BUTLER: Well I don’t know where the state opposition gets its funding from – its costings from, I should say, Steve. We’ve made it really clear, this is about a long-term sustainability for this project as well. So, what we’ve pledged today is an $800 million grant over two fiscal years, and then on an ongoing basis $58 million kicked in a year over a thirty year period. The financing model would be a sustainable financing model. Obviously we would encourage looking for private partners as well, which might be superannuation funds, or might be other sources of funding. What needs to happen in this country is we need to actually invest in infrastructure. I get this from people on all sides of politics, whether you’re a left winger or a right winger, people say to me, now is the time to be investing in infrastructure. You know, you might not necessarily be someone who wants to see a lot of government spending, but even fiscal conservatives see right now as a time to be building infrastructure and investing in infrastructure. It’s not just the jobs that will be created in the construction phase; it’s the injection of funds into a productive part of the economy, which will help make the rest of the economy more productive as well. I mean, when you’re talking about Cross River Rail, you’re talking about getting people to where the jobs are quicker, as well as the jobs that are directly related to the rail project. If you could cut down commuting time for people by busting traffic congestion, by making public transport journeys a little bit shorter, then that gives everyone a better quality of life and it will lend itself to a more productive city as well. These are important investments that we should be making, and we should be making them now. The country is crying for them, I think.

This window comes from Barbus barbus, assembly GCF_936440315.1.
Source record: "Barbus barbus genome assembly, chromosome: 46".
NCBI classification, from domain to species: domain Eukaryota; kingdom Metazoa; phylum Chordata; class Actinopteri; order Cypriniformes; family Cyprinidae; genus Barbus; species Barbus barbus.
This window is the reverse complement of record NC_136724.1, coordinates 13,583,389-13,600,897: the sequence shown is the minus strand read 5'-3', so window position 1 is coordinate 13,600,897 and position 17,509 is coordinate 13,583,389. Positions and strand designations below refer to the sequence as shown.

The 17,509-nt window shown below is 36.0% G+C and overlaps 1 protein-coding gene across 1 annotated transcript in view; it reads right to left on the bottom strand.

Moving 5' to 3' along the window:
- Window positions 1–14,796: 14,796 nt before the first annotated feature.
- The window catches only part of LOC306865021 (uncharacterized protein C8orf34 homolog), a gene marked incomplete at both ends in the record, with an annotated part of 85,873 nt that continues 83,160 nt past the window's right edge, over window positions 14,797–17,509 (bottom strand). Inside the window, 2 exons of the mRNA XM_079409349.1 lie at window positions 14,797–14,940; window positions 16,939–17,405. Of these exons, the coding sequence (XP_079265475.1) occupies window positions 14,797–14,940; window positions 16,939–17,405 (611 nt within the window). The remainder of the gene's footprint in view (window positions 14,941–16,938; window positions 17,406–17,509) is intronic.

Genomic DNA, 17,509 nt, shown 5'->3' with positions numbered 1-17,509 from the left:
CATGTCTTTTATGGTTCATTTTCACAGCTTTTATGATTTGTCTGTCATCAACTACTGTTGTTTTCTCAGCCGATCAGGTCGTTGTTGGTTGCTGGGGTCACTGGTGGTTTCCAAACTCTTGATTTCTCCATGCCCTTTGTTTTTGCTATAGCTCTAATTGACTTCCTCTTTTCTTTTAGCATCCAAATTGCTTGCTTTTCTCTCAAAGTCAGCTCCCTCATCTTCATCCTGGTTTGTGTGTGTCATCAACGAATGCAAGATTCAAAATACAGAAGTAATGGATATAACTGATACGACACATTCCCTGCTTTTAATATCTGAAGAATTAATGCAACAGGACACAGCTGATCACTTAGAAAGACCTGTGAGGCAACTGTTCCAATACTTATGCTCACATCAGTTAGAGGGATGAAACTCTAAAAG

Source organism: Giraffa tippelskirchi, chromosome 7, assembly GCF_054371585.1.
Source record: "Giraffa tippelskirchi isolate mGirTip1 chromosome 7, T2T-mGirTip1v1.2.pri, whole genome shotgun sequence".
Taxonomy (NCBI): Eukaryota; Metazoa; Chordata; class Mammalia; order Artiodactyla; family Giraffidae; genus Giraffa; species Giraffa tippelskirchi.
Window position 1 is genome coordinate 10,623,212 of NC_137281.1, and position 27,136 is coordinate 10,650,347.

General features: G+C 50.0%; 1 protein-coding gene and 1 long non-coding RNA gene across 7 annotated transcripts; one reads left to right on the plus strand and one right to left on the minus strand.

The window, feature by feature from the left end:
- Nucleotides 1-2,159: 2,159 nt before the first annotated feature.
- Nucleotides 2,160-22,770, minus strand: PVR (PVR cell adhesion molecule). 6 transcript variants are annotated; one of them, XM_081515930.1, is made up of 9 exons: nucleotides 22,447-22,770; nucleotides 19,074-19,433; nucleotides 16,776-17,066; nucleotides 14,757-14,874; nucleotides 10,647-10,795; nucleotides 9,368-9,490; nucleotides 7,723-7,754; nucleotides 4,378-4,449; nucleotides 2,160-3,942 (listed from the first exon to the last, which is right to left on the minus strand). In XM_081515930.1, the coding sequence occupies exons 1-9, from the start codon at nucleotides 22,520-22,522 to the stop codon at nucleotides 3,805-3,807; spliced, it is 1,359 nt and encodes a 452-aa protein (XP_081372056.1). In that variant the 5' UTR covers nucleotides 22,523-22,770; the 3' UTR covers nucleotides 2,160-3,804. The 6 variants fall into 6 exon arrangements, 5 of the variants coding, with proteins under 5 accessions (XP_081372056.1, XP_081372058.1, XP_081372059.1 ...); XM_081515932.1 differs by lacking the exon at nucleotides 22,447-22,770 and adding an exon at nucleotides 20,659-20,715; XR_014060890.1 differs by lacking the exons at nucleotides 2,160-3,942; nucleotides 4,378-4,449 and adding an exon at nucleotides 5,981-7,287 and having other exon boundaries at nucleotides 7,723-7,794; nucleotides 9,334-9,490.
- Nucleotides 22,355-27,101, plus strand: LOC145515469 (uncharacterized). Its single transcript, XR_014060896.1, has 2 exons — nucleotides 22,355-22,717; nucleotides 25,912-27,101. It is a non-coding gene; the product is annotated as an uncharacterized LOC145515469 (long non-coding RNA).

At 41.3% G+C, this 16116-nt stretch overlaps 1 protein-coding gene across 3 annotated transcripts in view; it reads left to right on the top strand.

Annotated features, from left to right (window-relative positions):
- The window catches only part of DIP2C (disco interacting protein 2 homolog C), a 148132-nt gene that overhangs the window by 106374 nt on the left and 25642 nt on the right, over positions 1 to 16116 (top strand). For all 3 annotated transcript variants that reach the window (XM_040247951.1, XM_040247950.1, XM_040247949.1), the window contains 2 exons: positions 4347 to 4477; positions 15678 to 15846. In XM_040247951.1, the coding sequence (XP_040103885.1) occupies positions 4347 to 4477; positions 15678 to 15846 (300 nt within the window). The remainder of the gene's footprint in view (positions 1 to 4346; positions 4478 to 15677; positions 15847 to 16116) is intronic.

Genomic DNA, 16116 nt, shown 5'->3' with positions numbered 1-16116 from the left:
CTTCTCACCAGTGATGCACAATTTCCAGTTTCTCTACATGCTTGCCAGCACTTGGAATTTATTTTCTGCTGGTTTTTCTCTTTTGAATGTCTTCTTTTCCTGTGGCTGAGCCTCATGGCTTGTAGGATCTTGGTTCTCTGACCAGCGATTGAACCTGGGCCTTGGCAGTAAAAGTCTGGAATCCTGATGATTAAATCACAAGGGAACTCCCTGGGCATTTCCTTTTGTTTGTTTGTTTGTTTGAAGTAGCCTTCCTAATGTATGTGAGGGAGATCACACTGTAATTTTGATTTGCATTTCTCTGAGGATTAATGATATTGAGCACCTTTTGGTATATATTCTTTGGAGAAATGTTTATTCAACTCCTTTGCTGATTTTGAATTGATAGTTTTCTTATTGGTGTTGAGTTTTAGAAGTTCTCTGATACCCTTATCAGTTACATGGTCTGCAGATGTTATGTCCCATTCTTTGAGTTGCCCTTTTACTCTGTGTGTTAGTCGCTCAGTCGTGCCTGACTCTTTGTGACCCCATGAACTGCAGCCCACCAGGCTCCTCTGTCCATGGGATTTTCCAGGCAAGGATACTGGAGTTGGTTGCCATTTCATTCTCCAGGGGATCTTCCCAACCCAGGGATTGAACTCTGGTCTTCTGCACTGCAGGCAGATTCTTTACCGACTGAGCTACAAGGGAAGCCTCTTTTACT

AUSTIN: Twenty-five past six. My guest is Terri Butler. Terri Butler is federal Labor’s Member for Griffith. She was at the announcement today, where federal Opposition Leader Bill Shorten announced $2.24 billion to help pay for the Cross River Rail project. Steve Austin’s my name. Infrastructure Australia: have they listed Cross River Rail as a project of national significance?

BUTLER: It was their number one priority in 2012. It’s been – as I say, the projects been kicking around for a long time, just being batted around from state to federal to state to federal. We think that it’s disappointing that Cross River Rail has, like most other or in fact all  other public transport projects, not been a priority for this government. We also think it’s disappointing that Infrastructure Australia has taken its focus away from public transport projects. As I said, these aren’t just about the public transport users, it’s also about busting traffic congestion. The stat that Anthony has been talking about, that I think is a really useful one, is to say that Cross River Rail would reduce the private vehicle kilometres travelled by 526,000 per day, which would be a massive improvement in road congestion. I don’t know if you ever drive down Wynnum Road, Steve, I think I know that you drive down Old Cleveland Road a fair bit –

AUSTIN: And Wynnum Road, yes

BUTLER: And Wynnum Road. All those inner south eastern roads, that are absolutely chockers at the moment, if we could have better public transport now, you would take some of those cars off the road, and it would benefit everyone. It just needs to be done.